Axioma, at this time, was left without Flag or Class support, finite fuel and with the owner’s management representatives, Flag and JP Morgan all in communication - and all with very different instructions and views as to what the vessel should do. The Malta Registry maintained that the vessel should still approach Madeira, management that it should “go anchor off Africa and wait a few days” and JP Morgan requested the vessel head to Gibraltar.
The position the crew are in, in this situation, bears reiterating. Morocco, at the time, had closed in borders due to COVID. Despite this, the owner's Cyprus based management then demanded the vessel enter port regardless, under their assurances that it was all clear. Without Flag support, if they had and have been arrested, the crew faced a very real possibility that they were on their own in Morocco.
The communications and clarifications with JP Morgan progressed, and the complete legal picture was made clear. However, It was reported at this time that the vessel was then ‘seized’ in Gibraltar due to the sanctions, as the boat had run out of options, and may not have known it would be arrested.
Speaking with those close to the situation, it appears that this was a more calculated decision, taken on the advice of JP Morgan, after negotiation, discussion, and due legal process. Hot takes on youtube and various platforms within minutes can have an impact on what is a delicate process. Not long after the vessel was birthed in Gibraltar, it was placed on the Office of Foreign Assets Control (OFAC) sanctions list, despite the transfer of ownership to JP Morgan, which affected interest from US-based buyers early on.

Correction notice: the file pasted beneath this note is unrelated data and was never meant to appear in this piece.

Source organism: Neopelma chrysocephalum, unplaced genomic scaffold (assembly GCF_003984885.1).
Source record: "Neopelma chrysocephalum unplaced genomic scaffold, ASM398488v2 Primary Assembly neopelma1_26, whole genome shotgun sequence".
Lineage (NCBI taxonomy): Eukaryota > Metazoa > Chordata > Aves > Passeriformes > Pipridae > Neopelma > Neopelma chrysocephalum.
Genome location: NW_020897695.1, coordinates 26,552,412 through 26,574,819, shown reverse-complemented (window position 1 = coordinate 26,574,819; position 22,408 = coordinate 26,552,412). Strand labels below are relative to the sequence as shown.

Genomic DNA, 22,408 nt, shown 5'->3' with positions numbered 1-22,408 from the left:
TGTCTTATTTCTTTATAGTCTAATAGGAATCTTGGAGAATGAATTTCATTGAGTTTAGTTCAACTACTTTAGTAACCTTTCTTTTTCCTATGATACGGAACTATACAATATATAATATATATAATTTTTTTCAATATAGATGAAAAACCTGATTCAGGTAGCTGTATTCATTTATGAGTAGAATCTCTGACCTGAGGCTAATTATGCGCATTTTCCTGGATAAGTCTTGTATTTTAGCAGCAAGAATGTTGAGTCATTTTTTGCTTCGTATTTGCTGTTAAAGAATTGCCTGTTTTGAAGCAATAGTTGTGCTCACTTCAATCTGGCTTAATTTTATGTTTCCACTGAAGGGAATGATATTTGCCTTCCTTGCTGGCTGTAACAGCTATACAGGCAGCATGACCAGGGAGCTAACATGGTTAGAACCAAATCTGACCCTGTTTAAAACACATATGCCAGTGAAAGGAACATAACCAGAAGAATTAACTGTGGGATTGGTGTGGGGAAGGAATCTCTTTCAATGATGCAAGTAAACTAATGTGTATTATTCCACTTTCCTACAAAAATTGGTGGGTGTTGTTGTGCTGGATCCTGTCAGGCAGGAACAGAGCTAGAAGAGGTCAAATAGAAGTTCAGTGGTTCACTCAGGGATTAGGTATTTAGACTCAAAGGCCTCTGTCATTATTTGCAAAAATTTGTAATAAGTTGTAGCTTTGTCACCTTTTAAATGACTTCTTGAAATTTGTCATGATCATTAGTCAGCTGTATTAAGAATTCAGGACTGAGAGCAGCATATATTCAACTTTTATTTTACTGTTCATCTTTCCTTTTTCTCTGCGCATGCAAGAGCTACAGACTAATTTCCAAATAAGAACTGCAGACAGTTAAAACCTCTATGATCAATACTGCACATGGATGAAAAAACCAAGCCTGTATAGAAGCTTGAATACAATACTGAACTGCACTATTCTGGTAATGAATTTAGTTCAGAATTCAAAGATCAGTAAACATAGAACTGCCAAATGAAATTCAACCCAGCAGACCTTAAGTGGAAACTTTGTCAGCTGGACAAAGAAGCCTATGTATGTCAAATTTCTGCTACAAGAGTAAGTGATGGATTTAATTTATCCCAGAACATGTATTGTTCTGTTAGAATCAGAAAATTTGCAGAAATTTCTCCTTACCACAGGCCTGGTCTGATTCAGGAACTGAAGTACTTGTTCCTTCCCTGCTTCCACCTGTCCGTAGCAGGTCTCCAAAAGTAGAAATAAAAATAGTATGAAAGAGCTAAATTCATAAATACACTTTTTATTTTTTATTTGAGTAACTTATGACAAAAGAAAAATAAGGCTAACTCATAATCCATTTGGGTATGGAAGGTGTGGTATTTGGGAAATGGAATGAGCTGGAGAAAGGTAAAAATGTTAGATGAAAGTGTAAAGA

How these sanctions would be enforced on something as intricate as the operation of a superyacht was not completely thought out as they were enacted. Axioma was one of the first to pass through the system and is a partial test case for the next. When we report about vessels going dark and 'outrunning the law', or cruising slowly to avoid authorities, there are very likely to be deeper rationales at play. Likewise, when Flag and Class deregister a yacht, although completely in line with sanctions, safe operations can be jeopardised. The captains and crew, when cut off in the knee-jerk early days of the sanctions were placed in extremely stressful and complex situations.
Many of the service providers that have maintained their commercial relationship with yachts, and navigated the sanctions, may have more than just financial considerations in mind. I doubt it is all altruism, but the reality for the crew onboard is highly complex. Axioma is a unique case study, as is likely to be whatever happens next with every yacht with a sanctioned owner. The potential transfer of ownership and the conditions by which it occurs will be specific, and we should approach each with informed caution.